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User / Snuffy / Sets / Heritage Conservation District-Union Station
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N 2 B 1.4K C 4 E Mar 2, 2006 F Mar 2, 2006
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Excerpt from www1.toronto.ca:

Union Station: 71 Front Street West
Era: Pre-War
Style: Beaux-Arts
Heritage Status: Designated National Historic Site 1975

Heritage Character Statement:
“Union Station was built between 1914 and 1927, as a joint venture between the Canadian Pacific Railway and the Grand Trunk Railway (now the Canadian National Railway) to
consolidate their railway services into one facility. It was designed by a team of architects comprised of the Montreal
firm of G.A. Ross and R.H. Macdonald, Hugh Jones of the CRP
and John M. Lyle of Toronto.

Built at a time when the railway station was considered the gateway to a city, Union Station was the largest and most opulent station erected in Canada during the last great
phase in railway station construction. It was designed in the grand manner of the Ecole des Beaux-Arts. Its monumental scale, classic detail and rational ordered planning were
hallmarks of the style. At the time of construction, it was the largest building in central Toronto.”

Located on the south side of Front Street, Union Station encompasses the entire block from York to Bay streets. The building’s north elevation creates a cohesive street wall
facing Front Street and is defined by a Tuscan colonnade, which runs along the central third of the façade. A large public area extends the length of the building facing Front Street.
Union Station was conceived as part of a large redesign of central Toronto in a plan drafted by John Lyle. The plan called for the creation of a new north/south street called ‘Federal Avenue’, which was to run from Queen to Front streets, between Bay and York. It was to terminate on axis with the centre of the station. The plan called for the creation of
large limestone buildings in the Beaux-Arts style to run along Federal Avenue and Front Street. The Royal York Hotel and the Dominion Public Building were conceived and built
according to these plans. Although Federal Avenue was never created, Union Station and the accompanying grand buildings along Front Street remain as its legacy.

The interior spaces of Union Station are of particular value. According to the Union Station Heritage Guidelines report:
“The most significant part of the head house and one of the most important interiors in Canada is the ticket lobby located behind the entrance colonnade. Due to its unusually large proportions and the excellence of its design this area is called the ‘Great Hall.’ The vaulted and tiled roof of this room spans a length of 260 feet and a width of 85 feet. Natural light falls from the clerestory windows to bathe the immense volume of the interior. It illuminates the neutral surfaces of the walls, ceiling and floors and imparts a quiet sense of grandeur that is unparalleled in any other room in Canada. The intended use of this room has not altered from the original design intent; it continues to function as a ticket lobby and to signify the importance of one’s arrival in the city”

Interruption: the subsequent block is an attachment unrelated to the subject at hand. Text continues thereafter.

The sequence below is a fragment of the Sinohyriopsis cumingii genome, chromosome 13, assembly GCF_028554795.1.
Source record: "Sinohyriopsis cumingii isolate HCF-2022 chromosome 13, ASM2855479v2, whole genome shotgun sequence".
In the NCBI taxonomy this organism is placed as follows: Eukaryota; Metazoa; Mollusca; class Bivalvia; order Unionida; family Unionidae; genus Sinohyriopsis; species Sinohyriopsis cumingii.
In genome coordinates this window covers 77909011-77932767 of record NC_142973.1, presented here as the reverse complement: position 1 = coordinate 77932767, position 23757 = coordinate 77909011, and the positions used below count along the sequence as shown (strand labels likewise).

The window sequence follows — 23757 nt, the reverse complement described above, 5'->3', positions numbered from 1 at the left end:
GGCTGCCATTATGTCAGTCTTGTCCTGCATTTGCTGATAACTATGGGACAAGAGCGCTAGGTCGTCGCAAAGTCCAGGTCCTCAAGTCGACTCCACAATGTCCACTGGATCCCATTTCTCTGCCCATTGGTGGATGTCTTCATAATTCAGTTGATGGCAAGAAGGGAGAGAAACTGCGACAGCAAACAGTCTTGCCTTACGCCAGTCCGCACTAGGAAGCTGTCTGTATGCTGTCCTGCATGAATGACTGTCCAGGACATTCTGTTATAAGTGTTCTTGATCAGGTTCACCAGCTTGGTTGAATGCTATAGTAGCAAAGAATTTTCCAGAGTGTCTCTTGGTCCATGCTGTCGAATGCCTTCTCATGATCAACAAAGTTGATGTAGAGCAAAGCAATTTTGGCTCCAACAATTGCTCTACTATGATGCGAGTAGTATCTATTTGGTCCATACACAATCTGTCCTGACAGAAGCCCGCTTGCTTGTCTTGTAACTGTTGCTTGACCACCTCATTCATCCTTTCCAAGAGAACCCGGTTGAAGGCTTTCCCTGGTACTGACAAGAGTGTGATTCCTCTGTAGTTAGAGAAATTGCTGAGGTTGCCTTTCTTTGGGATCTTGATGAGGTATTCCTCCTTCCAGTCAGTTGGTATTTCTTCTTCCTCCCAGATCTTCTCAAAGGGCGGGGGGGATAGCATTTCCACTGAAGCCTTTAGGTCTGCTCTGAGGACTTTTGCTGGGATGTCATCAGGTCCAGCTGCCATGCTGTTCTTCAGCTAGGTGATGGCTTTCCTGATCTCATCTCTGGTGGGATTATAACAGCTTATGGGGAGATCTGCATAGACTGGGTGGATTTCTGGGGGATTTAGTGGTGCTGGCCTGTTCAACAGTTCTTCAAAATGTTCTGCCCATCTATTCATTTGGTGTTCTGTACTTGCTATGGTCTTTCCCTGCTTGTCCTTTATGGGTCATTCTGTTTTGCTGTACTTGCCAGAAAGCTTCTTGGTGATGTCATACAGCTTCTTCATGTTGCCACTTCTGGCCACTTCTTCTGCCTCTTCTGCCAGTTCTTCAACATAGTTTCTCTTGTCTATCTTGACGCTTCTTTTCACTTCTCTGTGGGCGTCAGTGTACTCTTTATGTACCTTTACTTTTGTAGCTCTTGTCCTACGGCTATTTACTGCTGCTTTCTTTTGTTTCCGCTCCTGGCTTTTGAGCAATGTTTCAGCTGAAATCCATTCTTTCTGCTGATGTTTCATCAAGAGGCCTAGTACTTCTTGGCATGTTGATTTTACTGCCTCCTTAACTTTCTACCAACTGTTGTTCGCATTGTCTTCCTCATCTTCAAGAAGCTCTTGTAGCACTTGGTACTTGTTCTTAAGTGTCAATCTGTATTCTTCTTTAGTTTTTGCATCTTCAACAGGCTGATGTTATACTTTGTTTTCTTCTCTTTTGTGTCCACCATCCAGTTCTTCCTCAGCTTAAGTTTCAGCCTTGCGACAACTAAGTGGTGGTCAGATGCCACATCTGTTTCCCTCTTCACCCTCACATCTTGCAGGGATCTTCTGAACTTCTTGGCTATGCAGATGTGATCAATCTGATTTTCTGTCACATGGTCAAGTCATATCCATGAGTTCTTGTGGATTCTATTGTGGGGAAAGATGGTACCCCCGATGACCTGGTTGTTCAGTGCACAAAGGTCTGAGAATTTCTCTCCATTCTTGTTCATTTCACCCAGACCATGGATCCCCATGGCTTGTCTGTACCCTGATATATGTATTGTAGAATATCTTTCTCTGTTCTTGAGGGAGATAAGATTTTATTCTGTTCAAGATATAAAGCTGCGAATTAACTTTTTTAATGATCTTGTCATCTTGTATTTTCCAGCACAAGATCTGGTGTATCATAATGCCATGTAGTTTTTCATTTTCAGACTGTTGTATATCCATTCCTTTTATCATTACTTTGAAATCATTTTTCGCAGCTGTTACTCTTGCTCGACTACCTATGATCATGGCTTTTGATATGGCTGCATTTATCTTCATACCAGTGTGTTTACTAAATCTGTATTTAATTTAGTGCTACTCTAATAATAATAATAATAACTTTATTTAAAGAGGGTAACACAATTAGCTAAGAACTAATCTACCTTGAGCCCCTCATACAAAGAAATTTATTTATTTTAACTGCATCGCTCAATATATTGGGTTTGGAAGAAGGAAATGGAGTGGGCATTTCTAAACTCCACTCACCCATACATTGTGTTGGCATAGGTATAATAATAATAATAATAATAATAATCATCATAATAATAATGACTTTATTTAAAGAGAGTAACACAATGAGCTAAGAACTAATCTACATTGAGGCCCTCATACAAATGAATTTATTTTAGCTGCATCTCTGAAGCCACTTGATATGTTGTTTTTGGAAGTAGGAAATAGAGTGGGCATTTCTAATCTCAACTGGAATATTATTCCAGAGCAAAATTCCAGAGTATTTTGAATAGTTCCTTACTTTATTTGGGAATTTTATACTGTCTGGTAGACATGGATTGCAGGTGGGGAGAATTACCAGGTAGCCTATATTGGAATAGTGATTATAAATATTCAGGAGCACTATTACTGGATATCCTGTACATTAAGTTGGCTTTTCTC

Tags:   toronto Ontario Canada Buildings Heritage ringexcellence Union Station Union Station Heritage Conservation District Heritage Conservation District 71 Front Street West Heritage Conservation District-Union Station

N 2 B 935 C 2 E Sep 6, 2007 F Sep 6, 2007
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Excerpt from www1.toronto.ca:

Royal York Hotel: 100 Front Street West
Era: Pre-War
Style: Chateau
Heritage Status: Municipally Listed 1974

The Royal York Hotel was completed in 1929 in anticipation of the completion of Union Station. It was designed by the Montreal architects Ross and Macdonald who also worked
on Union Station, in conjunction with the Toronto firm of Sproatt and Rolph.

According to the listing information:

“At the time of its opening as the flagship of the Canadian Pacific Railway chain of hotels, it was the largest hotel in North America, as well as the tallest building in the British Empire. The hotel also included an underground connection to Union Station, marking an early beginning to the PATH system. The Royal York is noted as an excellent example of Chateau design; a style favoured by the Canadian Pacific Railway for its accommodations.

The design is distinguished by its picturesque copper clad roof, which is visible from many vantage points in downtown Toronto.”